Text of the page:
The author then turns his attention to indigenous self-representations during the pre-independence period (Chapter 8) and the years immediately following independence in 1975 (Chapter 9). By the mid-1960s, under pressure from the United Nations, Australia embarked on decolonising the country, a process which included the establishment of national tertiary institutions. This set in motion the emergence of PNG’s first wave of indigenous writers with its origins at UPNG (Stella 2007: 167). Stella argues that this generation of indigenous writers drew on various strategies to resist and reassert forms of self-representation. These included compartmentalisation, which involves forms of resistance to outsiders’ representations; for example, withholding vital information about traditional and sacred identities were some ways indigenous people retained control over how they were represented. Appropriation involved the engagement with Western forms of knowledge such as writing, Western music forms, and incorporating indigenous concepts into Western architecture, to express indigenous points of view. Interpolation involves giving effect to this self-representation by immersing it into Western systems of knowledge creation, such as publishing. In Chapter 9, he shows how indigenous PNG writing in the years after independence in 1975 reveals a growing despondence among indigenous writers towards the emerging elite and PNG leaders who fail to meet the dual expectations placed on them by modern modes of governance their traditional leadership roles. This period results in some common ground between indigenous and foreign writers as they focus on critiquing the increasingly corrupt PNG state.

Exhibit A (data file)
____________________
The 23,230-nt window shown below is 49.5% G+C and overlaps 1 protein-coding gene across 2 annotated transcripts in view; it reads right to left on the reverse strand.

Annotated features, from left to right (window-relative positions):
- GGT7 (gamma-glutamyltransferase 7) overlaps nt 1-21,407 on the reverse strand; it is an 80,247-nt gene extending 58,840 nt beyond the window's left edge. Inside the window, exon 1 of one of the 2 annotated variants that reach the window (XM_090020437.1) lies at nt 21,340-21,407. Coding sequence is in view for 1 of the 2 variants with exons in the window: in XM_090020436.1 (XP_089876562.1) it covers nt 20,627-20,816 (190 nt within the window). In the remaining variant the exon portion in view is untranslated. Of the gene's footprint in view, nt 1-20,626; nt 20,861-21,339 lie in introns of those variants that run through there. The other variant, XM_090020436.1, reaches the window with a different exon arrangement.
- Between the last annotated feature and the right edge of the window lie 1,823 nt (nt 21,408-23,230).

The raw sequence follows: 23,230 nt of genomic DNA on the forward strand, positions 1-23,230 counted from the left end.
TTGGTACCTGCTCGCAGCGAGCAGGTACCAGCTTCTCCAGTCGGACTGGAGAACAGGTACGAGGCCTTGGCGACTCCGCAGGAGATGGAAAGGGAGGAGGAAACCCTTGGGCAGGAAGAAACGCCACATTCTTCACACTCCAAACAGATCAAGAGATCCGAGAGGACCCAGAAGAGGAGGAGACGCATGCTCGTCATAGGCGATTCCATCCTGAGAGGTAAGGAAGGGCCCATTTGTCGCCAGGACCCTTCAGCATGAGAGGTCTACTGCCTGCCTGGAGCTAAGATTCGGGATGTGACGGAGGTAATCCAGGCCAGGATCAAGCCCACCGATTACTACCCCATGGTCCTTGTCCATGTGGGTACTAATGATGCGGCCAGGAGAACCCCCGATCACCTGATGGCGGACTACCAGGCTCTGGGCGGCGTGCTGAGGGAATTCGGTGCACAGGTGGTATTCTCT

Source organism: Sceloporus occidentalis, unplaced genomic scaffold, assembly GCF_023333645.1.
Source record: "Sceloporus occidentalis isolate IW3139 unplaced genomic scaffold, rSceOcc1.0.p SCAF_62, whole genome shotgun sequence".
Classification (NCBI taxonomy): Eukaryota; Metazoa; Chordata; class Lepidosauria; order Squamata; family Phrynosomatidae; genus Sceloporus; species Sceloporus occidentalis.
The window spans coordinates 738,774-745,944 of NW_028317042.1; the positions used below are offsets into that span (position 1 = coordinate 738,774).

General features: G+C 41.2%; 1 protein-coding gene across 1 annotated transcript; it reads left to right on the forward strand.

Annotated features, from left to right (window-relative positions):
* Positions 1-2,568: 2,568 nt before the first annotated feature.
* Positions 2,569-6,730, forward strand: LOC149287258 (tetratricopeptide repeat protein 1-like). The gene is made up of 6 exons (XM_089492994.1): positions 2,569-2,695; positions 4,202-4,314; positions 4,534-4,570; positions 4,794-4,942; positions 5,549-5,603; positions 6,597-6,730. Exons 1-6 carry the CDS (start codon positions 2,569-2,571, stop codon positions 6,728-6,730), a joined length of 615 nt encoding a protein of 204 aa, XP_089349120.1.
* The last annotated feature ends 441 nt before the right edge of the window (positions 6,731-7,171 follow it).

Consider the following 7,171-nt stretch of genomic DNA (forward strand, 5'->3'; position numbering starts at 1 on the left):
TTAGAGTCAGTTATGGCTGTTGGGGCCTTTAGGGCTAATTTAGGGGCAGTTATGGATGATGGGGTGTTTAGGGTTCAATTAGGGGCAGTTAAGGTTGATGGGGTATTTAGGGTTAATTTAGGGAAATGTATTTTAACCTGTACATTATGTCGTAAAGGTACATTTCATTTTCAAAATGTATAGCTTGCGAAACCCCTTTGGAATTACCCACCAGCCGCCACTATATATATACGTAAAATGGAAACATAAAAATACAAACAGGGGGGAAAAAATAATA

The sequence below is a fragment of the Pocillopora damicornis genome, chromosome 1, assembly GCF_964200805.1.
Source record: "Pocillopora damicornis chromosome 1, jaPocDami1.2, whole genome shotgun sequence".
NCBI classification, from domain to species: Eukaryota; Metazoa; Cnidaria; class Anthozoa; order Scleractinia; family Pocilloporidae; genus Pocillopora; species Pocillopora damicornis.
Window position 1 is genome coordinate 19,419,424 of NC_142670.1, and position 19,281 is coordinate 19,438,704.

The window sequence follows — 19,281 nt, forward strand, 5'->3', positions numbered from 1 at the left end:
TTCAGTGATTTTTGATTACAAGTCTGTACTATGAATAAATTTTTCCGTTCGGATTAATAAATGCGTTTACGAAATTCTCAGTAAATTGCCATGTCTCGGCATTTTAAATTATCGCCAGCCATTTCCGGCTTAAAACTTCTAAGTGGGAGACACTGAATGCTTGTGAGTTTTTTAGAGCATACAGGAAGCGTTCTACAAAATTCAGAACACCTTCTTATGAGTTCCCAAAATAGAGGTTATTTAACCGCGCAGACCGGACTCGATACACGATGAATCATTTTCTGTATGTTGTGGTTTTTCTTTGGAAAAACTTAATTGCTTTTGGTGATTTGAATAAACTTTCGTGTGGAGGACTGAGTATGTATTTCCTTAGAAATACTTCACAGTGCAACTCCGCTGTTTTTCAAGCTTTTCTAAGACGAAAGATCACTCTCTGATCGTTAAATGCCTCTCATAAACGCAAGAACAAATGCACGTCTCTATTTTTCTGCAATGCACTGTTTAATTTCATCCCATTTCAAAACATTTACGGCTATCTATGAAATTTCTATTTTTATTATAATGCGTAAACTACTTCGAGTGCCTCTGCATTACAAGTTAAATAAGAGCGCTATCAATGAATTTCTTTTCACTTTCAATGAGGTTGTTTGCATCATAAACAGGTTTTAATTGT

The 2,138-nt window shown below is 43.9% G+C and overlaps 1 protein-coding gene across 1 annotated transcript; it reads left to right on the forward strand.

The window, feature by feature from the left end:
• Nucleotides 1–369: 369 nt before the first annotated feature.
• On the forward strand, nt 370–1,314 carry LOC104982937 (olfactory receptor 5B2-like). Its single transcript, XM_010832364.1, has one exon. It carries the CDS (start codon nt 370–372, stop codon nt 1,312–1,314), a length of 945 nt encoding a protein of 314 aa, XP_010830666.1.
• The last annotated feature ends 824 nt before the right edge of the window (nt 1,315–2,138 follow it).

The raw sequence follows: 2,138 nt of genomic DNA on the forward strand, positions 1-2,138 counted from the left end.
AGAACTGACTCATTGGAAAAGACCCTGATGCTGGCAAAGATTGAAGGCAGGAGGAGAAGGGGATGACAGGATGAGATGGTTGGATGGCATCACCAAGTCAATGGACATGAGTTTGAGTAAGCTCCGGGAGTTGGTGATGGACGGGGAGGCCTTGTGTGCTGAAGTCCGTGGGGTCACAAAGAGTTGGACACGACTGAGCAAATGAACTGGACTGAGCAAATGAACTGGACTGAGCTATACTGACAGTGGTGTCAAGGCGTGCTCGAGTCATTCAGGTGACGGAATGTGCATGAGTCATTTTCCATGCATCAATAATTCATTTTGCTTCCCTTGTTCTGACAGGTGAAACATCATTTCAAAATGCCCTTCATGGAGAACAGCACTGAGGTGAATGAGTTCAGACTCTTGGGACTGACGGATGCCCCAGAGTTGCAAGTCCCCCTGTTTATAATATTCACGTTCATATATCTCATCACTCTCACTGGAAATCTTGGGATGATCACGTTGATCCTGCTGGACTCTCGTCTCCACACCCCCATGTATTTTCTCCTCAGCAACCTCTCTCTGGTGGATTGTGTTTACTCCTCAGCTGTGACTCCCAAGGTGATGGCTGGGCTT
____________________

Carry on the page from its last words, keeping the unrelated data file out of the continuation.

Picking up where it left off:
The book is framed around the historical racial binary between the indigenous–black and colonial–white relationship. It is a reminder of the ethical and moral obligation and the power we each have in shaping how PNG and PNG people are represented, and that we must also be brave enough to step back and allow self-representation to be an organic process — no matter how uncomfortable we might feel about this. It is also a reminder that our own works are and should be open to qualification and scrutiny by those who we regard as subjects.

Stella, Regis. 2007. Imagining the Other: The Representation of the Papua New Guinean Subject. Honolulu, US: University of Hawaii Press.

Michelle Rooney is a Research Fellow at the Development Policy Centre.

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Michelle Nayahamui Rooney

Michelle Nayahamui Rooney is a lecturer in the School of Culture, History and Language in the ANU College of Asia and the Pacific.